With the final Harry Potter movie out this summer, an era ends. In part it feels like the ending of my childhood – or at least a closing of the chapter that significantly shaped who I am today.
I remember exactly where I was when I was first introduced to Harry Potter and the Sorcerer’s Stone (the first book in the series). My family and I were loaded into our oversized van heading up to see my grandfather who had just been diagnosed with cancer. To pass the hours it took to get to his house weekly, my mother would read the book out loud to us as my father drove. We listened with rapt attention and from that moment each and every one of us was hooked!
When the second book came out there was competition in the family to see who would read it first. With my mother and four children all waiting to read the second installment – there was a bit of a juggling act. I still remember one day my brother Peter and the book went missing. This wasn’t unusual – only this time he wasn’t in any of the normal spots he hid. He was finally discovered inside the locked van, in the closed garage, hiding under one of the seats with a flashlight to read by. Sneaky little guy!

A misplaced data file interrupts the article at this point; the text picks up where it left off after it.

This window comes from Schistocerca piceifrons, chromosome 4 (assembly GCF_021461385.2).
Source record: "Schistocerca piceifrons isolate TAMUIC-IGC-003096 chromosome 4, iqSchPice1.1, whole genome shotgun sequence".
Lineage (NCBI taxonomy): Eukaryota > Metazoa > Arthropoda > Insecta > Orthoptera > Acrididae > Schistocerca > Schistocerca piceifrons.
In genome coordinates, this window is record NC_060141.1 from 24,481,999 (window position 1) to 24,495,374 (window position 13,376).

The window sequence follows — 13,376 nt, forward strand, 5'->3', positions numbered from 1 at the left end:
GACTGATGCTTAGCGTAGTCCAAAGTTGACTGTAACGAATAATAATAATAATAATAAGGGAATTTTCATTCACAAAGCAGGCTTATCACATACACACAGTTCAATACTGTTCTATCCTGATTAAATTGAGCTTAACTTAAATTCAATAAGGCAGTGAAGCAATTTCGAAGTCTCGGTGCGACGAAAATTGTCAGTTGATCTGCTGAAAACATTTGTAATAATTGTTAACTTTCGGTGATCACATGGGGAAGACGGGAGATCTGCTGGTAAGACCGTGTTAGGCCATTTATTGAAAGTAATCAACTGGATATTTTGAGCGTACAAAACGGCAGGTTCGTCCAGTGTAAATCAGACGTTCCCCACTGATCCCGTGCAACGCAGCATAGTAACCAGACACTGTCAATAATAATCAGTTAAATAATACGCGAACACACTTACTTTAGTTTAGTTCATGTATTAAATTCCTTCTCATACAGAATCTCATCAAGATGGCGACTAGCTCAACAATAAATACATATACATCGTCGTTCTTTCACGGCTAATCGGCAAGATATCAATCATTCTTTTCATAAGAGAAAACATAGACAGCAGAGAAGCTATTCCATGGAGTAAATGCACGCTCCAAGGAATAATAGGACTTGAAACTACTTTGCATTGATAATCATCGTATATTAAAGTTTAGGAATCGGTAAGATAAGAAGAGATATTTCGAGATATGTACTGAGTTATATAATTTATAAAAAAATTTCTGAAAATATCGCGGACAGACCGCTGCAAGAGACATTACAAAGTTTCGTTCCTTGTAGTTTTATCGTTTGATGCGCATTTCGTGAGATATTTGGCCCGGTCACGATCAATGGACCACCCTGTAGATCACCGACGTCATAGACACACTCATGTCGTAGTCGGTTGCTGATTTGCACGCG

The books captivated us. Then the first movie came out. It was the first movie I ever took my younger siblings to. My friends and I decided it would be girl’s night out and we brought out little sisters along to a sold-out show in a dank and musty theater. I can categorize a lot of the major milestones in my life by which Harry Potter book I was reading at the time. I purchased the final book, Harry Potter and the Deathly Hollows, as I stood in the airport moving out of New York. Ironically, the previous book, Harry Potter and the Half-Blood Prince, was gifted to me as I moved to New York.
It’s been 13 years between the first book’s release and the last movie premiere. What in our current culture has stayed in vogue for 13 years? Nothing I can think of. These books and movies (even if the movies are far inferior to the books) bridge generations. They interest people in their fifties and the tweens who are just meeting the young wizard Harry for the first time. My eight-year-old brother has just discovered the series and can’t seem to put the books down. No doubt, he’ll be begging to see the final installment of the movies. For him, the fascination is just beginning. For those of us that followed from the beginning this is the final chapter. We’re about to close the book and step away from an awkward wizard with a funny scar and his unforgettable friends.